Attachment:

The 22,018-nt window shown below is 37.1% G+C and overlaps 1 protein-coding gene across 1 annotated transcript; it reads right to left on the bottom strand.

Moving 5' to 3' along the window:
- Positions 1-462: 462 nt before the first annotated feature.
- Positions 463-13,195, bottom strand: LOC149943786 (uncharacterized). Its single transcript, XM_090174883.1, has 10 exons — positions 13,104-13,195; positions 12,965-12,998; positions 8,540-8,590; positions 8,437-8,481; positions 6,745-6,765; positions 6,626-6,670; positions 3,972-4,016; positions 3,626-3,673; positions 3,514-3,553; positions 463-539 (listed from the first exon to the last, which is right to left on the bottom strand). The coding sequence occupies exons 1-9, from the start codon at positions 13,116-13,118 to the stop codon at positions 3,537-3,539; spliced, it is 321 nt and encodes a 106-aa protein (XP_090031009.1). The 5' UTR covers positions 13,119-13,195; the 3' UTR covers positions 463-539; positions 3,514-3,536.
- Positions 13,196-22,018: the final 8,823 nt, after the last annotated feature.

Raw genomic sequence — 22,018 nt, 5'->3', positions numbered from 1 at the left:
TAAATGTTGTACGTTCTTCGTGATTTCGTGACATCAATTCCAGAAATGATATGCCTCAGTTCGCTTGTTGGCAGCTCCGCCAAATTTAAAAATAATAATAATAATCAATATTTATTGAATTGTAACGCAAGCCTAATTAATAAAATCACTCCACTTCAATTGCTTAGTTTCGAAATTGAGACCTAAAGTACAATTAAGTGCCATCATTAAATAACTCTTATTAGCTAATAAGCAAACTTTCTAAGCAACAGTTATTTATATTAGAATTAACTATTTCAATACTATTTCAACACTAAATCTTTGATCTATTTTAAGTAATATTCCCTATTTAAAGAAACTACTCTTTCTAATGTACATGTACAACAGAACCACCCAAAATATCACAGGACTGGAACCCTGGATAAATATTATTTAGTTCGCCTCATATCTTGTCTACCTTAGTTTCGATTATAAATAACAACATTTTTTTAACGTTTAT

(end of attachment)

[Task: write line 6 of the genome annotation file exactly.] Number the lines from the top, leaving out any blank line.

Raw genomic sequence — 22,018 nt, 5'->3', positions numbered from 1 at the left: